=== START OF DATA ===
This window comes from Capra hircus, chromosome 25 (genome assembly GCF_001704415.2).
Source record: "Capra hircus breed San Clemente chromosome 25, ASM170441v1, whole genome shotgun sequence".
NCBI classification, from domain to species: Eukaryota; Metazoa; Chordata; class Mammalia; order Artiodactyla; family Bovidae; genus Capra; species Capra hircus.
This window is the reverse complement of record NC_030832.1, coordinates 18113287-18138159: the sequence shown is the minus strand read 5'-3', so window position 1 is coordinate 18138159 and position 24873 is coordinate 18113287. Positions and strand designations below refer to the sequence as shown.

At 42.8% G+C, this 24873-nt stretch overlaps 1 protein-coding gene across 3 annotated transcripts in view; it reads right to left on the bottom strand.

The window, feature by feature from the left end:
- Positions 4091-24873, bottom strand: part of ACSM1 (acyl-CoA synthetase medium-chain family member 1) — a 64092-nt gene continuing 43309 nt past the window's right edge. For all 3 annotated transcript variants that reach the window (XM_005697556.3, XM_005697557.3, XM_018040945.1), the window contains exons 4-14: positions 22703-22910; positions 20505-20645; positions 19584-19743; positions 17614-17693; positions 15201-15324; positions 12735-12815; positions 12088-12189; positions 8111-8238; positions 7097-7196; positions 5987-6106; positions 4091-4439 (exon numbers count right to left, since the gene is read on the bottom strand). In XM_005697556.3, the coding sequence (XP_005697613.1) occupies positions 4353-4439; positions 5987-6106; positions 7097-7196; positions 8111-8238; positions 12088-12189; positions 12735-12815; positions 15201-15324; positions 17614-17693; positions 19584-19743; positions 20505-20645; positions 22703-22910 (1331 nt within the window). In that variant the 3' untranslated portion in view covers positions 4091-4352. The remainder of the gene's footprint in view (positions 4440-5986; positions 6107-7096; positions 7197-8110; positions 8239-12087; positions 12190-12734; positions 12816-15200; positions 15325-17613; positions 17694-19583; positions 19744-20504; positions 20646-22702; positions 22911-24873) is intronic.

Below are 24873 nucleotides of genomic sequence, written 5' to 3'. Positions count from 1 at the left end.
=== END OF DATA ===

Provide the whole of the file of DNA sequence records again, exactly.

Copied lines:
This window comes from Capra hircus, chromosome 25 (genome assembly GCF_001704415.2).
Source record: "Capra hircus breed San Clemente chromosome 25, ASM170441v1, whole genome shotgun sequence".
NCBI classification, from domain to species: Eukaryota; Metazoa; Chordata; class Mammalia; order Artiodactyla; family Bovidae; genus Capra; species Capra hircus.
This window is the reverse complement of record NC_030832.1, coordinates 18113287-18138159: the sequence shown is the minus strand read 5'-3', so window position 1 is coordinate 18138159 and position 24873 is coordinate 18113287. Positions and strand designations below refer to the sequence as shown.

At 42.8% G+C, this 24873-nt stretch overlaps 1 protein-coding gene across 3 annotated transcripts in view; it reads right to left on the bottom strand.

The window, feature by feature from the left end:
- Positions 4091-24873, bottom strand: part of ACSM1 (acyl-CoA synthetase medium-chain family member 1) — a 64092-nt gene continuing 43309 nt past the window's right edge. For all 3 annotated transcript variants that reach the window (XM_005697556.3, XM_005697557.3, XM_018040945.1), the window contains exons 4-14: positions 22703-22910; positions 20505-20645; positions 19584-19743; positions 17614-17693; positions 15201-15324; positions 12735-12815; positions 12088-12189; positions 8111-8238; positions 7097-7196; positions 5987-6106; positions 4091-4439 (exon numbers count right to left, since the gene is read on the bottom strand). In XM_005697556.3, the coding sequence (XP_005697613.1) occupies positions 4353-4439; positions 5987-6106; positions 7097-7196; positions 8111-8238; positions 12088-12189; positions 12735-12815; positions 15201-15324; positions 17614-17693; positions 19584-19743; positions 20505-20645; positions 22703-22910 (1331 nt within the window). In that variant the 3' untranslated portion in view covers positions 4091-4352. The remainder of the gene's footprint in view (positions 4440-5986; positions 6107-7096; positions 7197-8110; positions 8239-12087; positions 12190-12734; positions 12816-15200; positions 15325-17613; positions 17694-19583; positions 19744-20504; positions 20646-22702; positions 22911-24873) is intronic.

Below are 24873 nucleotides of genomic sequence, written 5' to 3'. Positions count from 1 at the left end.